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Durban

Durban (dûr´bən), city, now part and seat of eThekwini metropolitan municipality, KwaZulu-Natal prov., E South Africa, on Natal Bay, an arm of the Indian Ocean. Durban is an industrial center, a major seaport, and a year-round resort. Industries include sugar refining, shipbuilding and ship repairing, petroleum refining, fishing, automobile assembly, and the manufacture of food products, paint, chemicals, fertilizers, soap, footwear, and textiles. Sugarcane is grown on nearby estates. Durban is the main port for the Witwatersrand and is connected by railroad with Johannesburg and other cities on the Rand. Its main exports are manganese and other ores, coal, sugar, and corn. Corporate parks abound in its suburbs and Durban International Airport is nearby. Persons of Indian and Pakistani descent make up c.40% of the population.

The site of Durban was visited in 1497 by Vasco da Gama, who named it Rio de Natal; British colonization began in 1824. The city, first called Port Natal by the British, was renamed Durban in 1835 after Sir Benjamin D'Urban, then governor of Cape Colony. In 1842, Boers (Afrikaners) besieged British troops in the Old Fort (now a museum) there. Gold was discovered in Johannesburg in the 1880s, and Durban became the chief commercial city of Natal and a major port after 1887, when the bay was dredged. The city was the site of the national convention (1908–9) that paved the way for the creation in 1910 of the Union of South Africa. Durban is the seat of the Univ. of KwaZulu-Natal, Durban, and the Durban Univ. of Technology. Also there are the Durban Museum and Art Gallery, the Old Courthouse and Kwa Muhle museums, an aquarium, Greyville Race Course, and the botanical gardens in the hilltop suburb of Berea.

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Durban

Durban Seaport on the n shore of Durban Bay, South Africa. Founded in 1835, the national convention initiating the Union of South Africa was held here. The University of Natal (1949) and Natal University College (1960) are here. Industries: shipbuilding, oil refining, and chemicals. Pop. (1996) 2,117,700.

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Durban

DurbanBrian, cyan, Gaian, Geminian, Hawaiian, ion, iron, Ixion, lion, Lyon, Mayan, Narayan, O'Brien, Orion, Paraguayan, prion, Ryan, scion, Uruguayan, Zion •andiron •gridiron, midiron •dandelion • anion • Bruneian •cation, flatiron •gowan, Palawan, rowen •anthozoan, bryozoan, Goan, hydrozoan, Minoan, protozoan, protozoon, rowan, Samoan, spermatozoon •Ohioan • Chicagoan • Virgoan •Idahoan •doyen, Illinoisan, IroquoianEwan, Labuan, McEwan, McLuhan, Siouan •Saskatchewan • Papuan • Paduan •Nicaraguan • gargantuan •carbon, chlorofluorocarbon, graben, hydrocarbon, Laban, radiocarbon •ebon • Melbourne • Theban •gibbon, ribbon •Brisbane, Lisbon •Tyburn •auburn, Bourbon •Alban • Manitoban • Cuban •stubborn •Durban, exurban, suburban, turban, urban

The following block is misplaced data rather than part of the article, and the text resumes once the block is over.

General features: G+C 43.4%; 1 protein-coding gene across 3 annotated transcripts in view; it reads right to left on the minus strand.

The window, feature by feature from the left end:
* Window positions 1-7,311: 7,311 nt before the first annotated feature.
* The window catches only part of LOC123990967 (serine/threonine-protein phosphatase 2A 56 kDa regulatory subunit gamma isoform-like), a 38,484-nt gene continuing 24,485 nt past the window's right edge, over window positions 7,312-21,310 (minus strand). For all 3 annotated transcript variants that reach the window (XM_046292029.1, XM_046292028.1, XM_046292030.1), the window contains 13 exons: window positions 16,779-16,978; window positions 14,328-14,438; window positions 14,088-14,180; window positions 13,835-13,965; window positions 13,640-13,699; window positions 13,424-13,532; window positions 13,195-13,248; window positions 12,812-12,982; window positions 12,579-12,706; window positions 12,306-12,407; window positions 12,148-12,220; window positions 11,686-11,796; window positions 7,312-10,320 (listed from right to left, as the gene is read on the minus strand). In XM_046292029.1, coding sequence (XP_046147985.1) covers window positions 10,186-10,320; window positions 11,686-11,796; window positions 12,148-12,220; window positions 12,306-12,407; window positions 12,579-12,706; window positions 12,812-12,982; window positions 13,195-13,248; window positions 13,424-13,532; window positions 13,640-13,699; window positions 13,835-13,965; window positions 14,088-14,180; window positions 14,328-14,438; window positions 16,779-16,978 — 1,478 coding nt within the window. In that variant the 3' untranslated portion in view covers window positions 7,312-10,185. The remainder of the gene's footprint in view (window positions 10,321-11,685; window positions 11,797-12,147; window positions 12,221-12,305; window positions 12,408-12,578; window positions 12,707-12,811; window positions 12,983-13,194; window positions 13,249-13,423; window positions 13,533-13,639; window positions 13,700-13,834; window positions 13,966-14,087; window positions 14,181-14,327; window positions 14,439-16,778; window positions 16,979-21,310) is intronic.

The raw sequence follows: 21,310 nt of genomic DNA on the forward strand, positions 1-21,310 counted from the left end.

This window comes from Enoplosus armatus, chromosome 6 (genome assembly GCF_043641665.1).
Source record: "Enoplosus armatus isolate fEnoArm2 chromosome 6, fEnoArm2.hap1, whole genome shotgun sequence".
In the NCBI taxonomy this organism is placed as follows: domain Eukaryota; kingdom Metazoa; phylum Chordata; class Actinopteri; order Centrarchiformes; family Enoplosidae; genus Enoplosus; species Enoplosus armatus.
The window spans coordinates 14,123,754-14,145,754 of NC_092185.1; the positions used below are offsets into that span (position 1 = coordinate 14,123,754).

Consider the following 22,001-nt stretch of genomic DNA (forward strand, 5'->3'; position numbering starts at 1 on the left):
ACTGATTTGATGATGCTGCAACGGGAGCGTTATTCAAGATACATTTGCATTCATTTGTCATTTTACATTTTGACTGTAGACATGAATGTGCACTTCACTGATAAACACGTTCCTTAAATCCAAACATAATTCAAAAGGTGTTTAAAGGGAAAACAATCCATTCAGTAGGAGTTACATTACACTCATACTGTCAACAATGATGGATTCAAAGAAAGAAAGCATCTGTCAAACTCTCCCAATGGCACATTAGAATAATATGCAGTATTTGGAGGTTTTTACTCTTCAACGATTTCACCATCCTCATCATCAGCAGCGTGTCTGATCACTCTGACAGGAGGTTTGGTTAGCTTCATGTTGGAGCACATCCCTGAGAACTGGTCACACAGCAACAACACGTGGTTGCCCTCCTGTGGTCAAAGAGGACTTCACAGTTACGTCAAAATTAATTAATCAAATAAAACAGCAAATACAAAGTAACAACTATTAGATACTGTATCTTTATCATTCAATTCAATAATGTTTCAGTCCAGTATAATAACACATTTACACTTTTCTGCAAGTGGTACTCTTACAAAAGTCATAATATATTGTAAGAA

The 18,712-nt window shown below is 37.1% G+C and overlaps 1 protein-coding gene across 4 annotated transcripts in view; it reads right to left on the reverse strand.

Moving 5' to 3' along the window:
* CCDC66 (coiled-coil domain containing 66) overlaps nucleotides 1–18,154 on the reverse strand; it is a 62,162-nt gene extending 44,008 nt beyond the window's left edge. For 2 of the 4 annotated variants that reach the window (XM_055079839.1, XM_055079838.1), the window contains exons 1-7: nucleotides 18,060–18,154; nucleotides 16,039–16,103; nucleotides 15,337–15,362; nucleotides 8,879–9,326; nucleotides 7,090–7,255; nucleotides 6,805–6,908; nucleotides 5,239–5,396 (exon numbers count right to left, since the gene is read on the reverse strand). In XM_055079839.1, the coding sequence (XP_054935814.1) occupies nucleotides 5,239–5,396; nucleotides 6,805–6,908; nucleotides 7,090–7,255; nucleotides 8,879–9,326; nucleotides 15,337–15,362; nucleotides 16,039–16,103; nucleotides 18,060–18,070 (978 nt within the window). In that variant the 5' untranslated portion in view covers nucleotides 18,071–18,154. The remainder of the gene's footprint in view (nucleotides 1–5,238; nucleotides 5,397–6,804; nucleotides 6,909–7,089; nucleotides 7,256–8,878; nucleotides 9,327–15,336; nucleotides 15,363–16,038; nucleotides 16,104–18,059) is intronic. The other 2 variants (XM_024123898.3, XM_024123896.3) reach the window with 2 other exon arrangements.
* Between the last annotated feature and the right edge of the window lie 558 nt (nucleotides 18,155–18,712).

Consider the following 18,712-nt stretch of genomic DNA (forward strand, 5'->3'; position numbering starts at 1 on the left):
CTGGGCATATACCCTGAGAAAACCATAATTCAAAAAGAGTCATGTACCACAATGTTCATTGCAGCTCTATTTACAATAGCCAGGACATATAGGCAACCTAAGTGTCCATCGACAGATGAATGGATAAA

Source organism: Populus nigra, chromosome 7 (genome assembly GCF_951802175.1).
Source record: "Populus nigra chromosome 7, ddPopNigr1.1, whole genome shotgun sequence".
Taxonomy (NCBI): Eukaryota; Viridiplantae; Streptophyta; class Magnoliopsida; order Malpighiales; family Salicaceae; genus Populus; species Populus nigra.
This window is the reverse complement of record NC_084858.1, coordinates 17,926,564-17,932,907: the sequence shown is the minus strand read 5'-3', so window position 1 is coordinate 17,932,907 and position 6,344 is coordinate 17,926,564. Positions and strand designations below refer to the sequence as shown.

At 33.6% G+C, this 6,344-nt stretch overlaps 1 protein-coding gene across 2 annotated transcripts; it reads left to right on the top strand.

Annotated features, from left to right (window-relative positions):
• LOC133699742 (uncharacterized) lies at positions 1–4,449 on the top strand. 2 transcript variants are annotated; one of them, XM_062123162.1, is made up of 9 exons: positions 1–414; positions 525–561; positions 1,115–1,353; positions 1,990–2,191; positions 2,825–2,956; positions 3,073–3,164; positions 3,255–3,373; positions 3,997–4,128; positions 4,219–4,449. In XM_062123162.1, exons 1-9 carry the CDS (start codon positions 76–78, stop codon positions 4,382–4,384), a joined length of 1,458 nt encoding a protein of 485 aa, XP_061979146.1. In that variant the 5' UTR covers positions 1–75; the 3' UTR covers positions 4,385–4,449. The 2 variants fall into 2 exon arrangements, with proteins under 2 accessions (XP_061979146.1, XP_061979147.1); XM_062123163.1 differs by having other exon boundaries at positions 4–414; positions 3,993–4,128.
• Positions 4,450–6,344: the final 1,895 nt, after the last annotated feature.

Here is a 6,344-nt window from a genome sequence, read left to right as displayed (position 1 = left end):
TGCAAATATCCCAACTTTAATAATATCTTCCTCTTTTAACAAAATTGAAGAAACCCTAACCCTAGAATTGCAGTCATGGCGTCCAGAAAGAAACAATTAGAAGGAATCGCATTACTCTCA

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Durban

DURBAN

DURBAN , port in KwaZulu-Natal, third largest city in the Republic of South Africa. The relatively small Jewish population has always played a prominent part in the life of the city. One of the founders of Port Natal (Durban's original name) was Nathaniel *Isaacs, who came as a youth in 1825. Important contributions to the port's early development were made by Jonas *Bergtheil and by Daniel de *Pass. The first berit milah in Natal, for the son of a former Durban resident D.M. Kisch, was performed in 1876 by the Rev. S. Rapaport, who came from Port Elizabeth for the ceremony. In 1880 a Jewish burial ground was laid out. Three years later a congregation was formed and in 1884 a building which had been a Methodist chapel was converted into a synagogue, with Bernard Lipinski (d. 1907) as the first president. Outstanding services were rendered by Felix C. Hollander (1876–1955), who was mayor of Durban (1910–13), a member of the Natal provincial executive committee (1914–23 and 1926–39), a senator (1939–48), and the head of the Jewish community. Charles Phineas Robinson (d. 1938) was a member of the Natal legislature and later of the Union parliament. His son Albert also sat in parliament and later became London high commissioner for the Central African Federation. Other leading communal personalities were Philip Wartski (1853–1948) and Solomon Moshal (1894–1986).

Less affected by Eastern European immigration than other communities of the Republic, Durban Jewry has at the same time an active communal life. There are four synagogues (one Reform) and the usual fraternal and welfare organizations. Diminishing numbers, however, led to the closure of the city's Jewish day school, Carmel College, in 1997. The Durban Jewish Club, the only institution of its kind in the Republic, has played a major role in the community's development. The Council for KwaZulu-Natal Jewry is a coordinating body and also functions as the provincial office of the South African Jewish Board of Deputies. Zionist activity is directed by the KwaZulu-Natal Zionist Council. The Jewish population of Durban in 2004 was 2,750.

bibliography:

G. Saron and L. Hotz, Jews in South Africa (1955), index; South African Jewish Year Book (1929), 107–10; M. Gitlin, The Vision Amazing (1950), index.

[Louis Hotz /

Gustav Saron]

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